Further, O’Connor said the agreement reached between SEBAC and the Malloy administration said nothing about universal healthcare.
“What it did say was that the benefits and access of state employees to their health care would be protected through at least July 1, 2022,” O’Connor wrote on the SEBAC website. “It did say that neither the legislature nor the governor could make unilateral changes to employees’ health care for at least 11 years — five years longer than they are currently protected.”
Ironically, the failed agreement would have made state employee health benefits less subject to legislative manipulation, O’Connor said.
The remnant of SustiNet, which passed the legislature as part of health care pooling legislation and which Malloy allowed to become law without his signature, creates a 21-member board to discuss the way forward for a state health care plan that compliments the federal exchanges going into effect in 2014. The legislation does not prescribe any action be taken aside from the creation of the board and discussion.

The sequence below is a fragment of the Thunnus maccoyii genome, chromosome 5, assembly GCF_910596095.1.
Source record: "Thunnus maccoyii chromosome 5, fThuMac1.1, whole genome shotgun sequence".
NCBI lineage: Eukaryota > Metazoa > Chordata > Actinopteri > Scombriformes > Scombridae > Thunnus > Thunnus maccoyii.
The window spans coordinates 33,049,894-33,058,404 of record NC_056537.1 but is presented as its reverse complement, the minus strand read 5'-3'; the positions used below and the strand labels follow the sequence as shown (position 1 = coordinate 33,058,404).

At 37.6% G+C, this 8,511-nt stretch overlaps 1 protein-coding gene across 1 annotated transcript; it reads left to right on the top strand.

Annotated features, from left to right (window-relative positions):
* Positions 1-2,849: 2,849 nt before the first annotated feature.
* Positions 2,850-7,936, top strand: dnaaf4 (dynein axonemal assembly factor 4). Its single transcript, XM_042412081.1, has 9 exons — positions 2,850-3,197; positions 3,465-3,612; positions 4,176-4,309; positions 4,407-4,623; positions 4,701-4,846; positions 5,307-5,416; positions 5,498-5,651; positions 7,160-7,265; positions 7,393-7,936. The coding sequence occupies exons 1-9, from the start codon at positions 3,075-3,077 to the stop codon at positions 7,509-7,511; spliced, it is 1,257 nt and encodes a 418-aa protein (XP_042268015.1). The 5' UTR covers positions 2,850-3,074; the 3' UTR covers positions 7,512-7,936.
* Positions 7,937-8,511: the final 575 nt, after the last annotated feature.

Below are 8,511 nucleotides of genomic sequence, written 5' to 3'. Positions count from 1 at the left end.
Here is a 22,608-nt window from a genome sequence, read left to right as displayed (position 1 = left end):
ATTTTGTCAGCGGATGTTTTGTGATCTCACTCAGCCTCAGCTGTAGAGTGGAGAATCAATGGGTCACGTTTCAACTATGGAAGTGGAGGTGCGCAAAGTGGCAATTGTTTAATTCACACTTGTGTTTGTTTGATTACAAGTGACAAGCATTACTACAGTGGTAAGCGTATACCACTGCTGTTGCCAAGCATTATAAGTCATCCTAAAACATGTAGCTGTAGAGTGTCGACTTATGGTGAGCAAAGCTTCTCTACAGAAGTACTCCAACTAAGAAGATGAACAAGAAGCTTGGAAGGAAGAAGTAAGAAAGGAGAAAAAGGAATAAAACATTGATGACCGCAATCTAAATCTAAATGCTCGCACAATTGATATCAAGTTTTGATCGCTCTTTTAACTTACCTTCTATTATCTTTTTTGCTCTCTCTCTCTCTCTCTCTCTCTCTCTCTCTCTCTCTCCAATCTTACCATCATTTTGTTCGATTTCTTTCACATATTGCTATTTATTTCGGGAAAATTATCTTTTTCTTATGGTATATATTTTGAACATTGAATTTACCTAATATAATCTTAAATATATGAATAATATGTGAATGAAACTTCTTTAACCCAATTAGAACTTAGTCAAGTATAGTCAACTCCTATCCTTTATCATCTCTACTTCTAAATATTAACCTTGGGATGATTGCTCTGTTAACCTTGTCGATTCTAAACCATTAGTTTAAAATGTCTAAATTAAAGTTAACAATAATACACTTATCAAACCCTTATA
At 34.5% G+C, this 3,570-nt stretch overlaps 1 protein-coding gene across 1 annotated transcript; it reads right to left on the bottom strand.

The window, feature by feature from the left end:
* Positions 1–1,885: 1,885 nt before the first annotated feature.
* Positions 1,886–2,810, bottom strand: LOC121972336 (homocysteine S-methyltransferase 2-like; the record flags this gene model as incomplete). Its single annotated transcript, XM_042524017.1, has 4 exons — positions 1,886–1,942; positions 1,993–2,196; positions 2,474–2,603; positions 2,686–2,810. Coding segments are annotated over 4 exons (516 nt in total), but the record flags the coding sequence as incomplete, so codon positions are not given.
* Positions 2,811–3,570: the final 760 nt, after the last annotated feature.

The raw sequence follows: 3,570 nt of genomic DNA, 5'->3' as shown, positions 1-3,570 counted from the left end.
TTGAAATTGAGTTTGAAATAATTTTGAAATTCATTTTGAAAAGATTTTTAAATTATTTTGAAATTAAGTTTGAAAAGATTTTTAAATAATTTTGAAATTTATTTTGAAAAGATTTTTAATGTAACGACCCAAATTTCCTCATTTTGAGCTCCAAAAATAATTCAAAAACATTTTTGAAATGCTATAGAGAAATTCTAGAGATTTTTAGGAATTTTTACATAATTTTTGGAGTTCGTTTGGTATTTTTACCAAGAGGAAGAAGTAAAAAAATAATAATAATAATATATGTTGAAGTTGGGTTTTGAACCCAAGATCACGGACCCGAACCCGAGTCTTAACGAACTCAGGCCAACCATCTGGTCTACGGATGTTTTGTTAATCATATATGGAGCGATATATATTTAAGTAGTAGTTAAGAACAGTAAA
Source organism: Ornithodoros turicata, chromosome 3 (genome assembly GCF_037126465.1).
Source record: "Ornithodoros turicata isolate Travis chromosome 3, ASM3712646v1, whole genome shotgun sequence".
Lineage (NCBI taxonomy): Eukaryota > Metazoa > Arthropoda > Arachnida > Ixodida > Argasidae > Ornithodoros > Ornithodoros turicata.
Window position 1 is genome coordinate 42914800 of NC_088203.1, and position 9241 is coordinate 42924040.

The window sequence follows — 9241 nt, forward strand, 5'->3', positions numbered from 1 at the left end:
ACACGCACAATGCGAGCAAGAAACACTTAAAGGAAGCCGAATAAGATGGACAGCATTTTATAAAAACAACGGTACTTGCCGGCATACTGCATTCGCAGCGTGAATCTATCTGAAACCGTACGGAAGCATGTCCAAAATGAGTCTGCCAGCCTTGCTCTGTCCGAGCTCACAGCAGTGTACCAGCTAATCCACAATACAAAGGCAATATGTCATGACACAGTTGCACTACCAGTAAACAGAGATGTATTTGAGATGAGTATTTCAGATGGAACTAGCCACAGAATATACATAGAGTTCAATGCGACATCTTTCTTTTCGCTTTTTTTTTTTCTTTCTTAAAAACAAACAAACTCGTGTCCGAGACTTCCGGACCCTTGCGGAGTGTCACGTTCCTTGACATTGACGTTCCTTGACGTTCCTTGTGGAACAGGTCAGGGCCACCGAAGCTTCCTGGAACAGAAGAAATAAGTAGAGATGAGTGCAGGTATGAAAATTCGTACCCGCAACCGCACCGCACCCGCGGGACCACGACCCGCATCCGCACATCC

The 2009 SustiNet legislation that created the SustiNet Board of Directors expired when they made their recommendations to the legislature in December. The legislation that followed the board’s recommendations was defeated when it became clear to lawmakers that it would not receive Malloy’s support.
The Universal Health Care Foundation, which helped dedicate funds to the creation of the SustiNet legislation, did not immediately return calls for comment.